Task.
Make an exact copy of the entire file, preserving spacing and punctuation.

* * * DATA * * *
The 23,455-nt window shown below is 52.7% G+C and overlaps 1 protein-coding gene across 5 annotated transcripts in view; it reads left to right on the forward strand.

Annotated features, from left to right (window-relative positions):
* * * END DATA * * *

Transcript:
The 23,455-nt window shown below is 52.7% G+C and overlaps 1 protein-coding gene across 5 annotated transcripts in view; it reads left to right on the forward strand.

Annotated features, from left to right (window-relative positions):